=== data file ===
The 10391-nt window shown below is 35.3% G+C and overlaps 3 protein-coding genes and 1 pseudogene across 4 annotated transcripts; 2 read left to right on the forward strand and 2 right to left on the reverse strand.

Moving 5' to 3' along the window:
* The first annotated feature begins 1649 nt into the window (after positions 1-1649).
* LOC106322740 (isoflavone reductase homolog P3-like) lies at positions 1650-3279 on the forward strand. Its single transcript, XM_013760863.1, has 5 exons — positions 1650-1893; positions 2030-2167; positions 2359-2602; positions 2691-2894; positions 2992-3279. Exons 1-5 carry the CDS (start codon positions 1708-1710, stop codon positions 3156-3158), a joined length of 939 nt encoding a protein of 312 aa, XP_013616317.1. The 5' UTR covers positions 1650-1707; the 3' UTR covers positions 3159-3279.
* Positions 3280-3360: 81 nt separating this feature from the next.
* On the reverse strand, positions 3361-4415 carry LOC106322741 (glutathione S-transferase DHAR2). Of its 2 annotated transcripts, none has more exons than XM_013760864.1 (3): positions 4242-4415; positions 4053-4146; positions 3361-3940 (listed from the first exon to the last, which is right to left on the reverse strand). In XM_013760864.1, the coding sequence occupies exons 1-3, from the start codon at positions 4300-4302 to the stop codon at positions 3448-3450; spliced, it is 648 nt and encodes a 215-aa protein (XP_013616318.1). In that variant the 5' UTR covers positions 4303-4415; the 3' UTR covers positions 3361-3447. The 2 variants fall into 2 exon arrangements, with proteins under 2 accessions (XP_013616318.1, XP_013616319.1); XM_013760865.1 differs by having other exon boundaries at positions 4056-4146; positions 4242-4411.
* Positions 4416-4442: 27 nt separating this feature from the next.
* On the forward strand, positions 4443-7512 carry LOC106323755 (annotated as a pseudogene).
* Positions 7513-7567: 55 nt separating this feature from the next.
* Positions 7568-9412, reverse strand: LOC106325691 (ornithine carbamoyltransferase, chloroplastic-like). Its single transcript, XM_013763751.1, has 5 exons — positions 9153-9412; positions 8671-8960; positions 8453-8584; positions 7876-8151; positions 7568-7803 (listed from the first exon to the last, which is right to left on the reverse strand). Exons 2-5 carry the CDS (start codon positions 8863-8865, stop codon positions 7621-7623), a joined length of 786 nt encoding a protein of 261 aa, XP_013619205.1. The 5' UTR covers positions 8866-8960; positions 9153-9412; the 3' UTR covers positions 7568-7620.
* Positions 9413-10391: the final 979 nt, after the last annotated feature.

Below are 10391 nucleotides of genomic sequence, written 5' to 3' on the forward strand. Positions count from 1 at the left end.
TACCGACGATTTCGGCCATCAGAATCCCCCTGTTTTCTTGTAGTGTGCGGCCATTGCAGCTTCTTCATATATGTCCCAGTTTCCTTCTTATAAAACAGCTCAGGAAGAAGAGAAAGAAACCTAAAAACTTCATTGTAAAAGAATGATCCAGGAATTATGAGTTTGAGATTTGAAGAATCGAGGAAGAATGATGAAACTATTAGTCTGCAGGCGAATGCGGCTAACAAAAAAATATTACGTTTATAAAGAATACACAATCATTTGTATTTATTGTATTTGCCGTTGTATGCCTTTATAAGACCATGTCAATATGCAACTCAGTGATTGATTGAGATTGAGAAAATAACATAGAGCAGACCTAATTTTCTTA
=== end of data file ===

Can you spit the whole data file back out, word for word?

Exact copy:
The 10391-nt window shown below is 35.3% G+C and overlaps 3 protein-coding genes and 1 pseudogene across 4 annotated transcripts; 2 read left to right on the forward strand and 2 right to left on the reverse strand.

Moving 5' to 3' along the window:
* The first annotated feature begins 1649 nt into the window (after positions 1-1649).
* LOC106322740 (isoflavone reductase homolog P3-like) lies at positions 1650-3279 on the forward strand. Its single transcript, XM_013760863.1, has 5 exons — positions 1650-1893; positions 2030-2167; positions 2359-2602; positions 2691-2894; positions 2992-3279. Exons 1-5 carry the CDS (start codon positions 1708-1710, stop codon positions 3156-3158), a joined length of 939 nt encoding a protein of 312 aa, XP_013616317.1. The 5' UTR covers positions 1650-1707; the 3' UTR covers positions 3159-3279.
* Positions 3280-3360: 81 nt separating this feature from the next.
* On the reverse strand, positions 3361-4415 carry LOC106322741 (glutathione S-transferase DHAR2). Of its 2 annotated transcripts, none has more exons than XM_013760864.1 (3): positions 4242-4415; positions 4053-4146; positions 3361-3940 (listed from the first exon to the last, which is right to left on the reverse strand). In XM_013760864.1, the coding sequence occupies exons 1-3, from the start codon at positions 4300-4302 to the stop codon at positions 3448-3450; spliced, it is 648 nt and encodes a 215-aa protein (XP_013616318.1). In that variant the 5' UTR covers positions 4303-4415; the 3' UTR covers positions 3361-3447. The 2 variants fall into 2 exon arrangements, with proteins under 2 accessions (XP_013616318.1, XP_013616319.1); XM_013760865.1 differs by having other exon boundaries at positions 4056-4146; positions 4242-4411.
* Positions 4416-4442: 27 nt separating this feature from the next.
* On the forward strand, positions 4443-7512 carry LOC106323755 (annotated as a pseudogene).
* Positions 7513-7567: 55 nt separating this feature from the next.
* Positions 7568-9412, reverse strand: LOC106325691 (ornithine carbamoyltransferase, chloroplastic-like). Its single transcript, XM_013763751.1, has 5 exons — positions 9153-9412; positions 8671-8960; positions 8453-8584; positions 7876-8151; positions 7568-7803 (listed from the first exon to the last, which is right to left on the reverse strand). Exons 2-5 carry the CDS (start codon positions 8863-8865, stop codon positions 7621-7623), a joined length of 786 nt encoding a protein of 261 aa, XP_013619205.1. The 5' UTR covers positions 8866-8960; positions 9153-9412; the 3' UTR covers positions 7568-7620.
* Positions 9413-10391: the final 979 nt, after the last annotated feature.

Below are 10391 nucleotides of genomic sequence, written 5' to 3' on the forward strand. Positions count from 1 at the left end.
TACCGACGATTTCGGCCATCAGAATCCCCCTGTTTTCTTGTAGTGTGCGGCCATTGCAGCTTCTTCATATATGTCCCAGTTTCCTTCTTATAAAACAGCTCAGGAAGAAGAGAAAGAAACCTAAAAACTTCATTGTAAAAGAATGATCCAGGAATTATGAGTTTGAGATTTGAAGAATCGAGGAAGAATGATGAAACTATTAGTCTGCAGGCGAATGCGGCTAACAAAAAAATATTACGTTTATAAAGAATACACAATCATTTGTATTTATTGTATTTGCCGTTGTATGCCTTTATAAGACCATGTCAATATGCAACTCAGTGATTGATTGAGATTGAGAAAATAACATAGAGCAGACCTAATTTTCTTA